"Governor John Lynch was behind us the whole way!" said DTTD communications director Tai Fraligh.

Using the logo and other branding elements will help the state DTTD leverage their effect, explained marketing manager Michele Cota. She urged tourist-oriented businesses across the state to get on board and use the new logo and brand.

In a seven-plus-minute speech that she gave last week on the U. S. Senate floor, Senator Jeanne Shaheen displayed three NH Travel posters, each with the new logo and the "Live Free and…" slogan, in this case, "explore, reconnect" and "discover."

Shaheen tied her illustrated talk to National Travel and Tourism Week, as well as the importance of passing the 2012 Transportation bill and her co-sponsorship of the Travel Promotion Act of 2010 that created Brand USA, a low-cost public private partnership that has just started rolling out an advertising campaign for America. "Brand USA will leverage millions of dollars in contributions to the private sector to help encourage more foreign travelers to bring their dollars to the United States," Shaheen said.

Shaheen also invited her colleagues to come to a Reception on June 6 in the Capitol, sponsored by her office and the New Hampshire State Society that will feature the state's history, culture, natural beauty and tasting menus from the Grand Hotels and charming inns.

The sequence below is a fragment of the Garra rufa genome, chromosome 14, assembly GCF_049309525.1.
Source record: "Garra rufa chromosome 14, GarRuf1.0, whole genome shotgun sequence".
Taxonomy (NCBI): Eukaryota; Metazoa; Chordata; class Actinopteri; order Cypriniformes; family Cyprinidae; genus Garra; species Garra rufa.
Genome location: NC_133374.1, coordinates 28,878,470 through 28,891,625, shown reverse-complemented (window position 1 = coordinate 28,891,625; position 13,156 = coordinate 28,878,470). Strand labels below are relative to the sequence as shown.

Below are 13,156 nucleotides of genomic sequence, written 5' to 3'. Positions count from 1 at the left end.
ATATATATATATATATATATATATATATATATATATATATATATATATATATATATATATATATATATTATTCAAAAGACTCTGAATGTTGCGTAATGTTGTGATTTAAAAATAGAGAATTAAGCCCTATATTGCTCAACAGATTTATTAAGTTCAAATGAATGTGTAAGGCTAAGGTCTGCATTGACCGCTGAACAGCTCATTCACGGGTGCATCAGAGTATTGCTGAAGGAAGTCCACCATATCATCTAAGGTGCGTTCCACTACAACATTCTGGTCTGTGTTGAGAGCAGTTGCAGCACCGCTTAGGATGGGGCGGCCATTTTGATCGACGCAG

Only a handful of entrepreneurs and business representatives turned out for the workshop: Roxanne Herres of the North Country Chamber of Commerce in Colebrook; Meg Skidmore of the Mt. Washington Auto Road in Pinkham Notch; Ed Fuller of Fuller's Sugarhouse in Lancaster; Tim O'Neil of the O'Neil Driving School in Dalton; and Cathy Conway of the Northern Community Investment Corp. of St. Johnsbury and Lancaster, who is now in charge of the New Hampshire Grand marketing effort.

Conway (CConway@NCIC.org) said that NH Grand needs the help of a summer intern — a college student home for the summer who is interested in learning, writing, exploring, and gaining work experience helping to promote Coös County.

"The intern would assist in developing and writing New Hampshire Grand Tours, highlighting adventures that visitors to the Grand North could experience.

"These could include a hiking Grand Tour, or biking, or even paddling-canoeing-white water rafting, ATVing, and snowmobiling. We're looking for an energetic, motivated, outgoing student who has some experience and an interest in exploring and writing about travel opportunities for North Country visitors and can reach out to members of the tourism community to help develop travel itineraries.

"We have a small budget of approximately $2,500 to pay this student for their work," Conway said. "It's a great opportunity to be part of a hardworking and dedicated team of professionals promoting tourism in Coos County. We're really hoping for someone from this region who is familiar with the area."

Martin Lord Osman
Salmon Press